High and Low Protein Diets for Pets

If you have a healthy dog or cat, you should be feeding a premium quality diet that is nutritionally balanced for your furry friend’s needs. However, when a pet is diagnosed with a medical condition, a veterinarian may recommend feeding a prescription diet that is nutritionally formulated to manage the condition. Some of these prescription diets may be higher or lower in protein content than the foods sold by pet supply retailers.

Protein Diets for Pets

Low Protein Diets

A low protein diet for cats is most commonly prescribed for patients that have been diagnosed with kidney disease. As the kidneys degenerate through wear and tear over a pet’s life, they become less able to keep up with their task of filtering wastes from the bloodstream. When the protein in a pet’s diet is digested and metabolized, wastes are produced. The kidneys must remove these wastes from the bloodstream before they accumulate to toxic levels. Feeding a low protein diet for cats reduces the amount of work placed on the kidneys. Kidney disease is degenerative, and it cannot be cured. When pets begin eating exclusively low protein diets during the early stages of kidney disease, the progression of the disease can be slowed. Keep in mind, however, that feeding a low protein diet to a healthy pet will not prevent the onset of kidney disease and is not recommended. A low protein diet for dogs is also prescribed to manage kidney disease in canine patients.

A low protein diet for dogs and for cats is also prescribed to treat liver diseases. The liver plays a substantial role in metabolizing proteins. If the liver function is compromised, wastes that are produced when the proteins are inefficiently broken down accumulate. Prescription diets that are formulated to manage liver disease have moderately reduced amounts of protein content.

High Protein Diets

There was a time when overweight and obese pets were prescribed diets that were high in fiber and low in fat to facilitate a weight loss program. With the advent of the Atkins diet in the human world of dieting, it was determined that feeding a prescription diet that is high in protein and low in carbohydrates achieves successful weight loss in pets. Furthermore, since a pet that is overweight or obese is at an increased risk for developing diabetes, a low carbohydrate and high protein diet for cats and for dogs are ideally formulated for maintaining healthy glucose levels.

Some patients that are recovering from illness are prescribed a high fat and high protein diet for cats and dogs. These foods are palatable to pets that may have diminished appetites. They also increase the pet’s caloric intake to help restore the pet’s optimal weight and to promote healing and recovery.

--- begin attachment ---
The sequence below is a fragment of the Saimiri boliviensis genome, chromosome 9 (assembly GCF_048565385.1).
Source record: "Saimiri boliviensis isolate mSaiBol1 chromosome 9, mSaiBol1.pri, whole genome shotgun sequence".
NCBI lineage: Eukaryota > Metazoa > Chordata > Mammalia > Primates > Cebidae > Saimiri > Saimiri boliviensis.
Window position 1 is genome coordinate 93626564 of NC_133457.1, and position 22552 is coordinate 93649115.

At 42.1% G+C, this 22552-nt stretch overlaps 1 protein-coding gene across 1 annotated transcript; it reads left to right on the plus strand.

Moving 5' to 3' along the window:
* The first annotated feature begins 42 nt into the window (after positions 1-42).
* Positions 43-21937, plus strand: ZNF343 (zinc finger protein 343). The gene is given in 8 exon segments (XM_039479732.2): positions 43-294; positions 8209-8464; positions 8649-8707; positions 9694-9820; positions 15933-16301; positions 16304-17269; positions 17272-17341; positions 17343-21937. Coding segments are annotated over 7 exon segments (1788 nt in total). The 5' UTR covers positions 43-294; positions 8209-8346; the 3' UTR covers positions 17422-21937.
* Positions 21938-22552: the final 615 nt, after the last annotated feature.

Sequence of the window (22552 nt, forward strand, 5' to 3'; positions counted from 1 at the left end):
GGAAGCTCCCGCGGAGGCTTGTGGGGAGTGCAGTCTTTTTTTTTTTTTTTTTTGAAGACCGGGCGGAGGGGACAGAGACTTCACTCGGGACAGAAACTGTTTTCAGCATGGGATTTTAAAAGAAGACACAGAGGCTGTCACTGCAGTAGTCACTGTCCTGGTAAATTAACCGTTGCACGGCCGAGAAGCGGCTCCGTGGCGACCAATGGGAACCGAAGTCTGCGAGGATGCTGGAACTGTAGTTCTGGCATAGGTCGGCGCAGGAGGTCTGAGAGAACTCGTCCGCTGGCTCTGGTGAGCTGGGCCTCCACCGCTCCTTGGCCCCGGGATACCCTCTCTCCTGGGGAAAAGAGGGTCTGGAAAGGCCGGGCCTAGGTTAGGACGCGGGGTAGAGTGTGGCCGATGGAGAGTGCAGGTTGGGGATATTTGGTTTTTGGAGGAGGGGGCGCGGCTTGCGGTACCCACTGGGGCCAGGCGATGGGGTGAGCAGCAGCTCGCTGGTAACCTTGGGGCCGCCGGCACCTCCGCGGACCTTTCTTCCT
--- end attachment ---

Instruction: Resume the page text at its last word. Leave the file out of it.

High protein diets are also prescribed for cancer patients, especially those that are undergoing chemotherapy. The elevated protein content helps to provide energy that chemotherapy patients are lacking, and the food is more appetizing to those with waning appetites. The high level of protein also serves to prevent muscle wasting.

Low Protein is Not Single Protein

Do not confuse low protein diets or high protein diets with single protein diets, which are also commonly called novel protein diets. Novel protein diets have nothing to do with the amount of protein contained in the food. A novel protein diet is one that contains one unusual or exotic protein source to which a pet has not been previously exposed. These diets are prescribed to treat food allergies and food intolerance.

If your pet has been prescribed one of the aforementioned diets to treat a medical condition, be sure to follow your veterinarian’s feeding guidelines. Your pet should also have access to fresh water at all times. Most of the prescription diets are available in canned and dry preparations. If your pet is less than enthusiastic with the new menu, discuss the matter with your veterinarian. He or she may be able to prescribe an alternative. Multiple pet food manufacturers produce their own versions of these diets, and your finicky kitty may find a kidney diet from one company to be more palatable than one from another.

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